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country, the property of a deceased foreigner is entitled to the same protection as if it were the property of a member of the nation, under the same circumstances.
This provision is in substance from the treaty between Great Britain and
Colombia, Feb. 16, 1866, Accounts and Papers, 1867, vol. LXXIV.
Nicaragua, Feb. 11, 1860, Id., 1860, vol. LXVIII. A number of French and American treaties, cited under the other articles, recognize the same principle.
Death of persons who are foreigners, or not domiciled.
338. In case of the death, within the territory of a nation, of any person not there domiciled, or of a foreigner of whatever domicil, or in case, on the death of such person or foreigner, without the territory of the nation, his body or movables are brought within its territory, the local authorities must notify the fact to the consul of the nation in which the deceased was domiciled and resident, within the district where the death or arrival takes place; or, if there be no such consul there, then to the nearest consul of such nation.'
If the deceased was a foreigner domiciled within the nation, then such notice must be given to the consul of the nation of which he was a member.'
If the consul first has knowledge of such a fact, he must notify it to the local authorities.
1 This article is suggested by the consular conventions between France and Brazil, December 10, 1860, Art. VII., 8 De Clercq, 153, (interpreted by declaration of July 21, 1866, 9 De Clercq, 600 ;) between France and Portugal, July 11, 1866, Art. VIII., 9 De Clercq, 582 ; the convention between France and Austria, for the regulation of successions, December 11, 1866, Art. III., 9 De Clercq, 675; and the convention between the United States and Italy, February 8, 1868, Art. XVI., 15 U. 8. Stat. at L., (Tr.,) 185. And brief provisions to somewhat the same effect as this and the following article, are contained in the treaty of friendship, commerce and navigation between France and Russia, June 14, 1857, Art. XX., 7 De Clercq, 278. * If the domicil was foreign, the notice should be given to the consul of the nation of such domicil; because the domicil will be the place of principal administration.
If the domicil be within the nation where the death occurred, the no. tice should be given to the consul of the nation of which the decedent was a member, because his heirs and next of kin are likely to be there, if not present at the place of domicil.
Consul may send home assets of seamen, &c.
339. If the deceased was a seaman on a private ship, or other inmate thereof except a passenger,' and his private property within the nation, including arrears of pay or other moneys due him, do not exceed five hundred dollars, all the property shall be delivered or paid to the consul, for the benefit of the persons interested.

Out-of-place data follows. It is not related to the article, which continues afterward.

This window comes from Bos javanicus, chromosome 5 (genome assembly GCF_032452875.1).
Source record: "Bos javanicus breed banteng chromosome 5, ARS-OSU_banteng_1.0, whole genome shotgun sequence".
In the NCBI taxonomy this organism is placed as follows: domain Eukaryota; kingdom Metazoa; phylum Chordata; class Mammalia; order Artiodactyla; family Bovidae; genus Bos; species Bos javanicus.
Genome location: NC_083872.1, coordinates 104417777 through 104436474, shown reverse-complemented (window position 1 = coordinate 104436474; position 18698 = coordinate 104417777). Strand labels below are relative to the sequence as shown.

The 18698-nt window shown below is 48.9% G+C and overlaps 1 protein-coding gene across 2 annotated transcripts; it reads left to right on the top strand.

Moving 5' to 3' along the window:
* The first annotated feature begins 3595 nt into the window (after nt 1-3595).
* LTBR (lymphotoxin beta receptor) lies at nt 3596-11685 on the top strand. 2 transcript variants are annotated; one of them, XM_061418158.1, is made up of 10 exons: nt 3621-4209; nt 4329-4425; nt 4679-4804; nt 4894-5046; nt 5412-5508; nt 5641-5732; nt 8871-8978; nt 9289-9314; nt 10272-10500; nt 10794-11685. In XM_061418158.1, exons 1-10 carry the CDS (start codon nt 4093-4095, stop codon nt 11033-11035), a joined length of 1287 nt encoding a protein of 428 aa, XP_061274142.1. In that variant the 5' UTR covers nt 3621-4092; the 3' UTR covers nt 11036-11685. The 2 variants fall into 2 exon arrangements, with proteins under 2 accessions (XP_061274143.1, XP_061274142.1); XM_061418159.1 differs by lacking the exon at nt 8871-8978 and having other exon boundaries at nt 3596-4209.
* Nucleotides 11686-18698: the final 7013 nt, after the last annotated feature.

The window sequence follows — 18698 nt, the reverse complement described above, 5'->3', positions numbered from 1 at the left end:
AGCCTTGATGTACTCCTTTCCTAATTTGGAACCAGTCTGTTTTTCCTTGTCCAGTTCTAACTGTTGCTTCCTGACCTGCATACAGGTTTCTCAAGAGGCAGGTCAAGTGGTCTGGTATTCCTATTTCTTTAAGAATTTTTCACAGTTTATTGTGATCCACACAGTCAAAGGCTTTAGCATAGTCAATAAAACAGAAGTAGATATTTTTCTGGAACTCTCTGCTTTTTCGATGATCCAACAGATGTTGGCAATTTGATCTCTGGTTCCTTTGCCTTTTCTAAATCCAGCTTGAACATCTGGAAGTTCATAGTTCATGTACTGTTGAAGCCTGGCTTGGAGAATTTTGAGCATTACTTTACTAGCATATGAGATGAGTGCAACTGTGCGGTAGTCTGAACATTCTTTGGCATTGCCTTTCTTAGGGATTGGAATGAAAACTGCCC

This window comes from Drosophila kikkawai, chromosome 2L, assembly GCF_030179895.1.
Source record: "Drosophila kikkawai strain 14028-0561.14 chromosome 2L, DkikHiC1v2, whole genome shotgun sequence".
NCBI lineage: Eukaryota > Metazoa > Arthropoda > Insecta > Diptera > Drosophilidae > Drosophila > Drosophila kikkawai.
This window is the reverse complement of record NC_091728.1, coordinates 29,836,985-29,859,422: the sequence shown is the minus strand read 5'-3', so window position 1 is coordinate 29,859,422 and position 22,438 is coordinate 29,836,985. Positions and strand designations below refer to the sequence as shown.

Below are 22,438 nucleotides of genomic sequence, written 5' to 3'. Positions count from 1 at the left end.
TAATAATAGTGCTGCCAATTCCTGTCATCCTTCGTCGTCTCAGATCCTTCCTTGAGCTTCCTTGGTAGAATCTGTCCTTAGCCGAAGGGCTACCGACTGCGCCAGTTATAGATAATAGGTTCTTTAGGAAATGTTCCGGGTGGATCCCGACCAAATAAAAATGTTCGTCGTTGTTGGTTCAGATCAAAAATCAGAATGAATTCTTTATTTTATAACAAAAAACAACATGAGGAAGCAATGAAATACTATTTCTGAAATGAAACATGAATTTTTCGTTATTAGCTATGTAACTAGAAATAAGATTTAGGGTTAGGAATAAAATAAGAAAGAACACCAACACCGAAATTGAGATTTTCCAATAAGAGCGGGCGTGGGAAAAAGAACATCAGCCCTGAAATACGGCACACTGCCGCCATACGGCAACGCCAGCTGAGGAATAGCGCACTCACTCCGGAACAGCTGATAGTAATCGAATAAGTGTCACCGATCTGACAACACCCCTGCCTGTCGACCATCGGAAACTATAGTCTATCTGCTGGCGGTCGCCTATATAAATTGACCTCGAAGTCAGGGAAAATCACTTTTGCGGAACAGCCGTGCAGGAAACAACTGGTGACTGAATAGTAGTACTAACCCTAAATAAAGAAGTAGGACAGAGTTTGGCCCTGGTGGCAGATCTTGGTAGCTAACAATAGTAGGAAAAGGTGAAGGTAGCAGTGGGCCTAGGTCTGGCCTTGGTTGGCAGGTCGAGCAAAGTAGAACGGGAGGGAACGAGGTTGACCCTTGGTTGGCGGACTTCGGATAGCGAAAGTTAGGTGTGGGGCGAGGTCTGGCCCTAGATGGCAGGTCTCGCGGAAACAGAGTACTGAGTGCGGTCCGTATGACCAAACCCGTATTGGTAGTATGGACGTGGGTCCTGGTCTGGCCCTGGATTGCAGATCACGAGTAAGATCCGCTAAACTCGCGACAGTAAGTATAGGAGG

This and the following provisions are designed to give the consul, in the absence of foreign heirs, &c., the right to administer in the local courts, according to the ordinary precedure, except in the cases of sailors, &c., where the assets are trifling in amount, in which cases the consul need not institute an administration, but may send the property home at once.
The existing rules are quite diverse. The consular convention between France and Portugal, July 11, 1866, Art. X., (9 De Clercq, 582,) provides that the consuls shall have exclusive charge of the inventory and other administrative acts for the preservation of the movable effects of every kind left by men of the sea and by passengers of their nation who die on land, or on board the ships of their country, whether on the voyage or at the port of destination.
By the English consular regulations, if a seaman dies on a voyage of a British vessel not homeward bound, the consul of a port at which it touches may collect the wages and take the other effects, to facilitate the settlement of the estate. Instructions to Consuls, 1856, p. 35, § 91.
This applies to all persons employed on merchant vessels, except the master. Id., p. 37, $ 99.
It is niade the duty of consuls also to claim and receive, if possible, the effects of British seamen dying within the consulate, in whatever service they may have been engaged.
It is understood that an arrangement has recently been made between the North German Confederation and England, according to which the effects of a German sailor dying in a British ship, including the balance of his pay, should the entire value not exceed fifty pounds, will be deliv. ered to the North German consul in London, while the property of British sailors dying on North German vessels will be placed in the hands of the English consul of the district in which the crew is discharged.
· There seems to be propriety in extending this provision to all cases mentioned in Article 337, where the assets are less than the specified sum, instead of restricting it to seamen.
By the treaty between the United States and The Two Sicilies, Oct. 1, 1855, Art. VII., (11 U. 8. Stat. at L., 639.) the consul is entitled to receive the effects of his countrymen without distinction, if formal opposition is not made by creditors, or, being made, is legally overruled.
Consul entitled to administer.
340. In cases other than those provided for in the last article, if the deceased leaves no executor, or person interested by succession or will, who, being competent, claims to administer, within the time limited by the law of the place, the consul, in preference to all other persons, shall be authorized by the local authorities to administer the assets, proceeding according to the local law,' but subject to the provisions of Division Second, on PRIVATE INTERNATIONAL LAW.'
} This is substantially the rule stated in the treaty between the United States and the Argentine Confederation, July 27, 1853, Art. IX., (10 U. S. Stat. at L., 1009,) which provides, that if a citizen of one nation die intestate in the other, the consul of his nation may intervene in the possession, administration, and judicial liquidation of the estate, conformably to the laws of the country, for the benefit of creditors and heirs.
So by the consular convention between France and Brazil, December 10, 1860, Art. VII., (8 De Clercq, 153,) the right of administration upon the movables of a foreigner not domiciled in the country where the movables are, belongs to the consul of the nation to which the deceased appertained.
The administration and settlement of the succession of a Frenchman deceased in Brazil, is, according to that treaty, to be regulated in the following manner :